The best of the boutiques
Some of the smaller mutual fund companies offer the best values, both in terms of cost and performance. Unfortunately, since they don’t spend a lot of money on marketing they are often overlooked by investors.
Don’t make that mistake. Most of these companies require higher initial investments than the more popular fund line-ups, but if you have the money this is where you should begin your shopping. There are my choices for the top boutique fund houses in Canada.
ABC Funds. Irwin Michael’s small three-fund group has been beating the pants off most of the competition for years. His team uses a deep value approach to stock selection and the results are dramatic – all three funds have been first quartile performers in every year from 2001 to now. You’ll need $150,000 to get in, however. http://www.abcfunds.com
Beutel Goodman. It’s hard to find a bad fund in this small but impressive line-up. Beutel Goodman uses a value style of investing that protects capital while offering generally above average returns. Only the American Equity Fund has a losing record over three yrs. I especially like the Canadian Equity Fund, the Balanced Fund, and the Income Fund. Minimum initial investment is $10,000. http://www.beutel-can.com
Chou Funds. Manager Francis Chou has a record of outperforming in weak markets and underperforming in strong ones, but over the years his funds have produced very healthy returns with better-than-average risk.
I’m impressed with the debut of his two new entries, Chou Asia Fund and Chou Europe Fund. Chou Asia recorded a one-year gain of 10.8 per cent to Oct. 31 in the Asia and Pacific Rim category, well above the group average of -1.7 per cent. Chou Europe was up 4.3 per cent in the same period. Minimum initial investment is $10,000. http://www.choufunds.com
GBC Asset Management. This company does not actively prospect for new clients but if a growth style and small-cap stocks appeal to you, it is worth a look. The GBC Canadian Growth Fund has an excellent long-term record, with an average annual gain of more than 12 per cent over the past decade. The companion GBC Canadian Bond Fund makes a good low-risk partner to it.
A word of warning – because of the style, these funds can be more volatile at times than those offered by the more conservative value houses. Minimum investment is $100,000. http://www.gbc.ca
Leith Wheeler. Three of the top boutique houses are located in western Canada. This Vancouver-based money management company maintains a low profile (in fact, few investors have ever heard of it) but it is well worth your attention. The five funds in the group are all top performers with above-average returns over many years. The risk profile is well-suited to conservative investors.
The Canadian Equity Fund is particularly impressive with a five-year average annual compound rate of return of 13.3 per cent. It only had one down year during the bear market, a loss of 1.2 per cent in 2002. Minimum initial investment is $50,000. http://www.leithwheeler.com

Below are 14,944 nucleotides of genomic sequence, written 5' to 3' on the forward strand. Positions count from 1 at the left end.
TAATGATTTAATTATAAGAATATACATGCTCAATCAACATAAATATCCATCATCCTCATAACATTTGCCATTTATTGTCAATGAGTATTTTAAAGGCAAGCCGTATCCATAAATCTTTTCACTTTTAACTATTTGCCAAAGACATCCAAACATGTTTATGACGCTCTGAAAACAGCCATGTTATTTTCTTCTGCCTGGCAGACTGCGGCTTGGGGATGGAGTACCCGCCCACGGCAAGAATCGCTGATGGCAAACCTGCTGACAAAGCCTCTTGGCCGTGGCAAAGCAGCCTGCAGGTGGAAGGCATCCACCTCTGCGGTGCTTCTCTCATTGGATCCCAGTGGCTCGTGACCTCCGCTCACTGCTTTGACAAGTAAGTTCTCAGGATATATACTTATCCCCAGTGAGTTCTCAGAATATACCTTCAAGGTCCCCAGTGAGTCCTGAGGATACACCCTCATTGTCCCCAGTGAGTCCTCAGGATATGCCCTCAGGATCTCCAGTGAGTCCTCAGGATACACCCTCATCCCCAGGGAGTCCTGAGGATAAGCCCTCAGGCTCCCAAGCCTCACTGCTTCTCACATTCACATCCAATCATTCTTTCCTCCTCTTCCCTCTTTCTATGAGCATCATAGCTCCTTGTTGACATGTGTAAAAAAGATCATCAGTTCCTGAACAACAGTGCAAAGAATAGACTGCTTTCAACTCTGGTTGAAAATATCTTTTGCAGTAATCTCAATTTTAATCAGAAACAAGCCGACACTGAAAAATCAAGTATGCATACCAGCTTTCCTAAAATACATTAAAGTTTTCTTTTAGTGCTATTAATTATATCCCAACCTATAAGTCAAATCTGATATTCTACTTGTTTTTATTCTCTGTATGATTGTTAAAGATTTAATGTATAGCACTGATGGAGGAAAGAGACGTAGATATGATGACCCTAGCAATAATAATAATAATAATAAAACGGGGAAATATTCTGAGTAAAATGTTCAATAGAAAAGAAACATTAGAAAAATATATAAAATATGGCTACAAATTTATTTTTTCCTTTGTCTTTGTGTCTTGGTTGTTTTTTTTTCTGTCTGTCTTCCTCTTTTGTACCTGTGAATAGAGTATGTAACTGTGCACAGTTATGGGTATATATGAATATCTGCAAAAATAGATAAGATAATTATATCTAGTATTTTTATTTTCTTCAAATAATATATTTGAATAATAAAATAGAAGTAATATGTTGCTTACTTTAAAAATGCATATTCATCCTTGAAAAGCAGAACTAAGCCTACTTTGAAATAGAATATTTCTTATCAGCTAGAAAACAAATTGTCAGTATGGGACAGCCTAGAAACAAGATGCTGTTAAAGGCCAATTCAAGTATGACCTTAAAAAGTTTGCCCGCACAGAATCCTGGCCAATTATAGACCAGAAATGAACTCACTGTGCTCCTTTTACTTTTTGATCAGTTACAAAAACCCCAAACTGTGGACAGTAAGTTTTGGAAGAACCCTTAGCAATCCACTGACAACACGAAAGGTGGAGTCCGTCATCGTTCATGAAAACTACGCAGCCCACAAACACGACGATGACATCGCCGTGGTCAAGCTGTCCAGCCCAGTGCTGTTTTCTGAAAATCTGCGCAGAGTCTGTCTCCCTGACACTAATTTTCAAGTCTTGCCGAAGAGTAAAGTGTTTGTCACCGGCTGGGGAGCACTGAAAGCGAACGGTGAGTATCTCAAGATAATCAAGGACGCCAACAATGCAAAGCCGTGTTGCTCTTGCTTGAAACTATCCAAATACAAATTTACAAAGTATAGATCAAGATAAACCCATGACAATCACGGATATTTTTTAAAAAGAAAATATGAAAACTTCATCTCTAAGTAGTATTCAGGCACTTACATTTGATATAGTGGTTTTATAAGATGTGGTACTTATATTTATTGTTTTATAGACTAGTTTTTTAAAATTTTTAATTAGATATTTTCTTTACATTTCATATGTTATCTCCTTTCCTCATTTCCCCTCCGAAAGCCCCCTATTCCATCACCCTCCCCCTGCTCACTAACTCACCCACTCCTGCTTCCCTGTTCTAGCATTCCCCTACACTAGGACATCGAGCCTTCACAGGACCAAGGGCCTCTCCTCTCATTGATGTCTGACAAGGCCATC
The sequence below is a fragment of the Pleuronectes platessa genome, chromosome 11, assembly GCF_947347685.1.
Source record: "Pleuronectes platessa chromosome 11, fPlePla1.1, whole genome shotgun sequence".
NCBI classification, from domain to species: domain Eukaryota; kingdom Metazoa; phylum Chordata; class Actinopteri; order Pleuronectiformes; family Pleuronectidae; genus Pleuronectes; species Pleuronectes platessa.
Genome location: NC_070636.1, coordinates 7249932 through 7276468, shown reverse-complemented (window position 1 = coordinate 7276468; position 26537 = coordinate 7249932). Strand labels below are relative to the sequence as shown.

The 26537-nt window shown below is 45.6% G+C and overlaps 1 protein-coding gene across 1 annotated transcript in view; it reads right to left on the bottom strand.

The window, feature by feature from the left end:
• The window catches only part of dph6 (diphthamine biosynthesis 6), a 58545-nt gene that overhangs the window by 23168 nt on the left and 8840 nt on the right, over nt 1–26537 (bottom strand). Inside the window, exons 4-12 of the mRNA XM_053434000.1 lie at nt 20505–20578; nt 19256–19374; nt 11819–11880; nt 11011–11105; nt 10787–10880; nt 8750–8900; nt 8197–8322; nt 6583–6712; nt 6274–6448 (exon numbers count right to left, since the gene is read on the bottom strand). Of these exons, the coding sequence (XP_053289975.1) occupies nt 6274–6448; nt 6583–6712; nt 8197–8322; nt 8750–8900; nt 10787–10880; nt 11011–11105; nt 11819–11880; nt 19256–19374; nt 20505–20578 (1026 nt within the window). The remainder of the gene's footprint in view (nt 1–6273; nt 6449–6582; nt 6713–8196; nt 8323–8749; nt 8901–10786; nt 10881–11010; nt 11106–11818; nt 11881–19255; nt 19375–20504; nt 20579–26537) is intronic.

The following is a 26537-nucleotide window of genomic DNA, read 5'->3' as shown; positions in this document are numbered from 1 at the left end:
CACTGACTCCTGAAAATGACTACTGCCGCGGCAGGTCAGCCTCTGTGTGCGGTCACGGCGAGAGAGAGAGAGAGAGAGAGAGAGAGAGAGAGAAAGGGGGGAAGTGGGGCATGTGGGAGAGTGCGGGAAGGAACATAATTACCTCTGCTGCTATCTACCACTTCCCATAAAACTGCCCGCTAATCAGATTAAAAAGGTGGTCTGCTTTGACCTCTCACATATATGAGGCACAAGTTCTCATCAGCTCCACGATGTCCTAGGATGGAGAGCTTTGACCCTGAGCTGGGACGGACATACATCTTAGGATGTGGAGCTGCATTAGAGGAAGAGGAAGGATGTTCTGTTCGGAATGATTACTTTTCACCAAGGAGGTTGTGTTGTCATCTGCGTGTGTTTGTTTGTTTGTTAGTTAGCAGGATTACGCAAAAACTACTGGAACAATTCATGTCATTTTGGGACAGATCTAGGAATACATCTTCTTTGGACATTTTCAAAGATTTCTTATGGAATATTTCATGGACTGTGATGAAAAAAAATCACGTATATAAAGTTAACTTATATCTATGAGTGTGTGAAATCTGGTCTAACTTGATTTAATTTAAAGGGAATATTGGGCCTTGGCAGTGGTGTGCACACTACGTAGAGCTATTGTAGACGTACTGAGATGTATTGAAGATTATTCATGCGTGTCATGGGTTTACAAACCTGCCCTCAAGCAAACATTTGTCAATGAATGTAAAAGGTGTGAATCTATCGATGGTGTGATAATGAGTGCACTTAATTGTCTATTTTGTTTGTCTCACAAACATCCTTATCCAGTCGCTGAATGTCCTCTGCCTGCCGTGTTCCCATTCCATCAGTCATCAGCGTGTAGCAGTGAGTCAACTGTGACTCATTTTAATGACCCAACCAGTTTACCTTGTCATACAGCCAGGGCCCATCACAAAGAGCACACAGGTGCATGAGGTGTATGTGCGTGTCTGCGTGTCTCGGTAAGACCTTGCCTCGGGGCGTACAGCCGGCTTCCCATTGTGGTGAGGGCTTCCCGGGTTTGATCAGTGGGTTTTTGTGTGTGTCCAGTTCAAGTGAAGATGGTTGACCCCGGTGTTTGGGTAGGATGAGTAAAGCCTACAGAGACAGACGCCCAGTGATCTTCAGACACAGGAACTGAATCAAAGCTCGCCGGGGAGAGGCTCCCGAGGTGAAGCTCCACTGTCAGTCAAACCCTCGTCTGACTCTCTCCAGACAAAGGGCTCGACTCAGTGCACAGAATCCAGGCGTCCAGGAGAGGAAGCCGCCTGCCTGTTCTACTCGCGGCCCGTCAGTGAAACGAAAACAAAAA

Next page: Five more picks
Mawer Investment Management. This is another western company, based in Calgary. Most of their business is managing institutional money (pension plans, etc.) but they offer eight mutual funds that are open to investors with between $5,000 and $100,000 to invest (the minimum depends on a number of conditions). The company offers a U.S. and an international fund but its real strength is the Canadian products. Take a look at the Mawer New Canada Fund, a small-cap fund with a truly amazing track record. http://www.mawer.com
McLean Budden. Except for GBC, most of the boutique companies listed here use a value approach in selecting stocks. McLean Budden takes a different course. There is a value fund available, but the company’s long-term reputation has been built on what might best be described as a conservative growth style. Growth funds on the whole have not done well in recent years, but the cycle will inevitably change in their favour.
Meantime, the flagship McLean Budden Canadian Equity Growth Fund has been holding its own, with a five-year annual compound rate of return of 7 per cent, almost a percentage point better than the category average. The minimum investment is $10,000. http://www.mcleanbudden.com
Phillips, Hager & North. This Vancouver company has been a long-time favourite of mine. The greatest strength is in the fixed-income funds – you can’t go wrong with any of them. The Dividend Income Fund is also a must-have if you set up a portfolio with these folks. Steer clear of the international funds for now; the company has been struggling for years trying to get its act together in that area. Minimum investment is $25,000 per account. http://www.phn.com
Saxon Funds. There’s not a single lemon on this tree. Every one of the Saxon funds is a top-flight performer and the low MERs make this company even more attractive. It used to be difficult to acquire the funds if you lived outside Ontario but they are now available across Canada. If you can only choose one, make it the Saxon Stock Fund, which has gained an average of 13.5 per cent a year over the past decade. Minimum initial investment is $5,000. http://www.saxonfunds.com
Sprott Asset Management. The company announced recently that its flagship Sprott Canadian Equity Fund will reopen to new investors in January. That’s great news because this fund has a truly amazing track record: an average annual return of more than 40% over the past five years. The Sprott Gold and Precious Metals Fund is also a fine choice, if you think gold will continue to move higher. http://www.sprottassetmanagement.com
Talk to a financial advisor before making any decisions.